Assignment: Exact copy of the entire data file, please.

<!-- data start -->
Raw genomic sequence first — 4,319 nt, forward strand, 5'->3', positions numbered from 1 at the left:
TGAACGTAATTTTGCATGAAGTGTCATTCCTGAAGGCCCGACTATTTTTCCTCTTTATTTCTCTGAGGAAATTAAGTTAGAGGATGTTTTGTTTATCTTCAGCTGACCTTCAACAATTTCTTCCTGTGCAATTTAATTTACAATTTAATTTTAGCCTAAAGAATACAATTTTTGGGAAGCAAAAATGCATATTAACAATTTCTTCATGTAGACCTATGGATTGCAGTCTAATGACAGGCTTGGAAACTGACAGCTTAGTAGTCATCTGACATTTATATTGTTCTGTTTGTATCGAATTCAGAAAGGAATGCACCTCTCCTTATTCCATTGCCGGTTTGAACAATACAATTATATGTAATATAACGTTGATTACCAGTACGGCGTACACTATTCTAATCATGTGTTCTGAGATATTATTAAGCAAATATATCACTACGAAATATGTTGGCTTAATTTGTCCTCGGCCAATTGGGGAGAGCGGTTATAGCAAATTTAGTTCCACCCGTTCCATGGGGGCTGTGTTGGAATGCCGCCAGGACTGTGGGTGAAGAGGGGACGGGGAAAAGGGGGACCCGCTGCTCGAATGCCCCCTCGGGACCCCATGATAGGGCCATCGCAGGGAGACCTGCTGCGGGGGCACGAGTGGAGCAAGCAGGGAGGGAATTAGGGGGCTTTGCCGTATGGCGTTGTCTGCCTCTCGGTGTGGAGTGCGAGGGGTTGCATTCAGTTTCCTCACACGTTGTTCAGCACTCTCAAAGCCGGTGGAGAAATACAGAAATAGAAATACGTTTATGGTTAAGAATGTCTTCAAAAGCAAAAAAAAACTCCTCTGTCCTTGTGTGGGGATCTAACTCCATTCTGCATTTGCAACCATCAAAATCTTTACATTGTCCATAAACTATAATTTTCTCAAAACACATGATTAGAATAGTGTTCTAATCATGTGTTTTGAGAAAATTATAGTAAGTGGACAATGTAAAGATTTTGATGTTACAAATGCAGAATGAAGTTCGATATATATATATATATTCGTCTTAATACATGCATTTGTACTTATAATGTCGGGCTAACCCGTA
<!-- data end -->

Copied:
Raw genomic sequence first — 4,319 nt, forward strand, 5'->3', positions numbered from 1 at the left:
TGAACGTAATTTTGCATGAAGTGTCATTCCTGAAGGCCCGACTATTTTTCCTCTTTATTTCTCTGAGGAAATTAAGTTAGAGGATGTTTTGTTTATCTTCAGCTGACCTTCAACAATTTCTTCCTGTGCAATTTAATTTACAATTTAATTTTAGCCTAAAGAATACAATTTTTGGGAAGCAAAAATGCATATTAACAATTTCTTCATGTAGACCTATGGATTGCAGTCTAATGACAGGCTTGGAAACTGACAGCTTAGTAGTCATCTGACATTTATATTGTTCTGTTTGTATCGAATTCAGAAAGGAATGCACCTCTCCTTATTCCATTGCCGGTTTGAACAATACAATTATATGTAATATAACGTTGATTACCAGTACGGCGTACACTATTCTAATCATGTGTTCTGAGATATTATTAAGCAAATATATCACTACGAAATATGTTGGCTTAATTTGTCCTCGGCCAATTGGGGAGAGCGGTTATAGCAAATTTAGTTCCACCCGTTCCATGGGGGCTGTGTTGGAATGCCGCCAGGACTGTGGGTGAAGAGGGGACGGGGAAAAGGGGGACCCGCTGCTCGAATGCCCCCTCGGGACCCCATGATAGGGCCATCGCAGGGAGACCTGCTGCGGGGGCACGAGTGGAGCAAGCAGGGAGGGAATTAGGGGGCTTTGCCGTATGGCGTTGTCTGCCTCTCGGTGTGGAGTGCGAGGGGTTGCATTCAGTTTCCTCACACGTTGTTCAGCACTCTCAAAGCCGGTGGAGAAATACAGAAATAGAAATACGTTTATGGTTAAGAATGTCTTCAAAAGCAAAAAAAAACTCCTCTGTCCTTGTGTGGGGATCTAACTCCATTCTGCATTTGCAACCATCAAAATCTTTACATTGTCCATAAACTATAATTTTCTCAAAACACATGATTAGAATAGTGTTCTAATCATGTGTTTTGAGAAAATTATAGTAAGTGGACAATGTAAAGATTTTGATGTTACAAATGCAGAATGAAGTTCGATATATATATATATATTCGTCTTAATACATGCATTTGTACTTATAATGTCGGGCTAACCCGTA